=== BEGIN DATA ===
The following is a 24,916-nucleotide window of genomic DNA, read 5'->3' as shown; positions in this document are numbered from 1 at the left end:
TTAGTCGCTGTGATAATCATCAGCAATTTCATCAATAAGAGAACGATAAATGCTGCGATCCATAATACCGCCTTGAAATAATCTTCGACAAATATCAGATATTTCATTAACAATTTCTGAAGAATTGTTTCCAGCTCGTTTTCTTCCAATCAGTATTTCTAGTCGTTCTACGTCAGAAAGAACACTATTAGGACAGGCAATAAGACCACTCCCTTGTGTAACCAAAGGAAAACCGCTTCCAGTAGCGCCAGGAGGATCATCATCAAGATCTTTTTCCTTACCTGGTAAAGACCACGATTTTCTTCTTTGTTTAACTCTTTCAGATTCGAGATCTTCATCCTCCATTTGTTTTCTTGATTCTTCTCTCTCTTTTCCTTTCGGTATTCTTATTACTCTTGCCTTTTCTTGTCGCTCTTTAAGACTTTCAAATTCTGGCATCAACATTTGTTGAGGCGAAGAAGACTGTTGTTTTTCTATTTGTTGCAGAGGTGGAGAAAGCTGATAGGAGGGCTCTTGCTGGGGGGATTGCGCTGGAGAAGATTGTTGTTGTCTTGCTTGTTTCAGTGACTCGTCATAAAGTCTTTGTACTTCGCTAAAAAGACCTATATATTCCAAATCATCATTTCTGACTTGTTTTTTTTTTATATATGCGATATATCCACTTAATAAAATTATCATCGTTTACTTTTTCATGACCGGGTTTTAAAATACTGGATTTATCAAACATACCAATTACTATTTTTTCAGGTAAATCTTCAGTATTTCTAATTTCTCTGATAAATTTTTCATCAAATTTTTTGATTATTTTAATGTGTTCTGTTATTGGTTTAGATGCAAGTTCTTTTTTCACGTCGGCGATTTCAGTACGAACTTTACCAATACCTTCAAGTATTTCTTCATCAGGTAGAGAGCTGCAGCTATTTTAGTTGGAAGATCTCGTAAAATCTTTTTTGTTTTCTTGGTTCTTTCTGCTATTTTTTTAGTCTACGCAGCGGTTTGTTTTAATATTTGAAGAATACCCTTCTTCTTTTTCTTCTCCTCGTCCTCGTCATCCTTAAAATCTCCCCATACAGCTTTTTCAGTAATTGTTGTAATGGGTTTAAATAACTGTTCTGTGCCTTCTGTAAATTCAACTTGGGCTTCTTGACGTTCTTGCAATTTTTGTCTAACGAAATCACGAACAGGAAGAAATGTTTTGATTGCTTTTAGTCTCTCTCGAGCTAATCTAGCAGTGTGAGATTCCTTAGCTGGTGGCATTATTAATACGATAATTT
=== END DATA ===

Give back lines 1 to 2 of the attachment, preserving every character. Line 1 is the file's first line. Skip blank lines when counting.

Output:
The following is a 24,916-nucleotide window of genomic DNA, read 5'->3' as shown; positions in this document are numbered from 1 at the left end:
TTAGTCGCTGTGATAATCATCAGCAATTTCATCAATAAGAGAACGATAAATGCTGCGATCCATAATACCGCCTTGAAATAATCTTCGACAAATATCAGATATTTCATTAACAATTTCTGAAGAATTGTTTCCAGCTCGTTTTCTTCCAATCAGTATTTCTAGTCGTTCTACGTCAGAAAGAACACTATTAGGACAGGCAATAAGACCACTCCCTTGTGTAACCAAAGGAAAACCGCTTCCAGTAGCGCCAGGAGGATCATCATCAAGATCTTTTTCCTTACCTGGTAAAGACCACGATTTTCTTCTTTGTTTAACTCTTTCAGATTCGAGATCTTCATCCTCCATTTGTTTTCTTGATTCTTCTCTCTCTTTTCCTTTCGGTATTCTTATTACTCTTGCCTTTTCTTGTCGCTCTTTAAGACTTTCAAATTCTGGCATCAACATTTGTTGAGGCGAAGAAGACTGTTGTTTTTCTATTTGTTGCAGAGGTGGAGAAAGCTGATAGGAGGGCTCTTGCTGGGGGGATTGCGCTGGAGAAGATTGTTGTTGTCTTGCTTGTTTCAGTGACTCGTCATAAAGTCTTTGTACTTCGCTAAAAAGACCTATATATTCCAAATCATCATTTCTGACTTGTTTTTTTTTTATATATGCGATATATCCACTTAATAAAATTATCATCGTTTACTTTTTCATGACCGGGTTTTAAAATACTGGATTTATCAAACATACCAATTACTATTTTTTCAGGTAAATCTTCAGTATTTCTAATTTCTCTGATAAATTTTTCATCAAATTTTTTGATTATTTTAATGTGTTCTGTTATTGGTTTAGATGCAAGTTCTTTTTTCACGTCGGCGATTTCAGTACGAACTTTACCAATACCTTCAAGTATTTCTTCATCAGGTAGAGAGCTGCAGCTATTTTAGTTGGAAGATCTCGTAAAATCTTTTTTGTTTTCTTGGTTCTTTCTGCTATTTTTTTAGTCTACGCAGCGGTTTGTTTTAATATTTGAAGAATACCCTTCTTCTTTTTCTTCTCCTCGTCCTCGTCATCCTTAAAATCTCCCCATACAGCTTTTTCAGTAATTGTTGTAATGGGTTTAAATAACTGTTCTGTGCCTTCTGTAAATTCAACTTGGGCTTCTTGACGTTCTTGCAATTTTTGTCTAACGAAATCACGAACAGGAAGAAATGTTTTGATTGCTTTTAGTCTCTCTCGAGCTAATCTAGCAGTGTGAGATTCCTTAGCTGGTGGCATTATTAATACGATAATTT